First, I'll start with the points from the PTR.
OUr 4pc sucks for t9. We know this, we all know this. With the dot crit with Moonfire, our 2pc t9 and 2pc t8 will become the best set to make (unless the sheer stats of the items overpass this.)
(Graylo got into it and states with his model, the sheer stats overwhelm it)
So let me try and summarize these results.
The new 4T9 is an improvement over the previous versions, but 2T8 is so good that Blizzard would have a hard time come up with a reasonable set bonus to compete with it. When you compare 2T8 to 4T9 directly, the 2T8 set bonus is clearly better by a wide margin.
However, if you upgrade to 4T9 your picking up more then a new set bonus. The additional stats you will pick up along with 4T9 will close the gap, and according to my model eliminate the gap if your using the highest iLevel of T9.
It is important to note how close the two numbers are. This shows that there is very little difference between using 2T8.226 and 4T9.258. It also indicates that you probably shouldn't upgrade to 4T9 until you have a full set of the 258 iLevel tier set.
Side Note on the New Eclipse: PTR testers on the EJ forums are reporting that the new Eclipse has been fixed on the PTR and is working as described in the patch notes.
For those who still wish to keep the 2pc t8 and 2pc t9, here is what Graylo suggests:
I also assumed that the two pieces of T8 we would keep are the Legs and the Shoulders. I chose these two items because the T9 Helm and Chest seem to be the best
The idol even if nerfed (due to procing about 99% of the time) will still be the go to idol, especially once you get ahold of your 2pc t9. If anything changes, I'll probably be the last to know since I'm slow getting everything done lately. Trying to gather information from PTR to work on the MRB 5. I really don't want to push it forward very much at this point since I'm sure PTR will still be up for a bit. I want to get it up and out when everything is finalized.
Now for the druid Q & A
Druid Q&A with the Voice of the Class Design Team, Ghostcrawler
Community Team: We’d like to start things off by asking a question that players often ask in regard to the very purpose of each class. In this case, we’re looking specifically at the druid, which has one of the widest ranges of play styles in World of Warcraft because of the variety offered from the different talent trees.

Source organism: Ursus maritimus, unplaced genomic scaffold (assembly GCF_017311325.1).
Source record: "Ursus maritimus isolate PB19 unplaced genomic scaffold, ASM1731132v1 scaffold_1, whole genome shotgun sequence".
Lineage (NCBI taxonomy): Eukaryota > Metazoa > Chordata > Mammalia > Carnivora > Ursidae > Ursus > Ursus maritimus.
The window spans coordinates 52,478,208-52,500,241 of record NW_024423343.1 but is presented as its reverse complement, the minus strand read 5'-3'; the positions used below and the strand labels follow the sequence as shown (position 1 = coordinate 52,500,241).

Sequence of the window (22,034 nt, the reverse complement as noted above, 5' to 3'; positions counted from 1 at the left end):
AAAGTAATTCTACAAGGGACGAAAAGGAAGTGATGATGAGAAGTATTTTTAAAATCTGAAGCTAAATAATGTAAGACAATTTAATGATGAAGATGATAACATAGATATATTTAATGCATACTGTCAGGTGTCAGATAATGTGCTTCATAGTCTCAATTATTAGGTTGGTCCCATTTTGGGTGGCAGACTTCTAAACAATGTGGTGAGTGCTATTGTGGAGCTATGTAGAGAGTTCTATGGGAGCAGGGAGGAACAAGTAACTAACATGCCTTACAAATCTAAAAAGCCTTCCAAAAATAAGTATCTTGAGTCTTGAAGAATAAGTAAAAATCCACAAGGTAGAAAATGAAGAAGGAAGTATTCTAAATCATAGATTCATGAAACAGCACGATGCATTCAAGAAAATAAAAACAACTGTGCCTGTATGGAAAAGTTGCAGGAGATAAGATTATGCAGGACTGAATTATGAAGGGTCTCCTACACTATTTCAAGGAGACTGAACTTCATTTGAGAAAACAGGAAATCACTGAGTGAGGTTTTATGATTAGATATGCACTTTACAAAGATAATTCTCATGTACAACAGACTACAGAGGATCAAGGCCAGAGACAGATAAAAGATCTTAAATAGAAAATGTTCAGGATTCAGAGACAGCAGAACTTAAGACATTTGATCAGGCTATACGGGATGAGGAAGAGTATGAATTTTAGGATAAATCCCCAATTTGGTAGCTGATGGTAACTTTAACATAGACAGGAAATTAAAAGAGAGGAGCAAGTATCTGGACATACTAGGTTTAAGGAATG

Q: Where do druids fit into the larger scope of things currently and where do you see them going from this point forward?
Ghostcrawler: Much like the paladin and shaman, the original World of Warcraft druid was intended to be a healer for end-game content. Bears could tank Upper Blackrock okay. But honestly, nobody took cats, bears or moonkin very seriously at level 60. In Burning Crusade, this changed a little. Bears could tank a lot more content, and might have even been overpowered in the endgame if it weren’t for Sunwell Radiance. Cats were probably underpowered. You still saw them, but they were there mostly for buffs or because they could slip easily from tanking to dps in a world before dual-spec. They were great for Zul’Aman for example. There were some great Balance druids, but still a lot of Oomkin. Our philosophy at this point in the game was that hybrid classes needed to give up a lot of their power, especially on the dps-side of things, in order to justify their versatility and massive buffs. In Lich King, we set out to change this and make sure all four types of druid had a PvE role in heroic dungeons and raiding. And yes, this meant four roles, because if we were going to let cats do credible dps or bears be able to tank anything in the game then we wanted players to have to commit to one extreme or the other. You can remain a half-bear, half-cat if you want to as well, but you won’t be as good at either extreme and my experience is players rarely choose that route.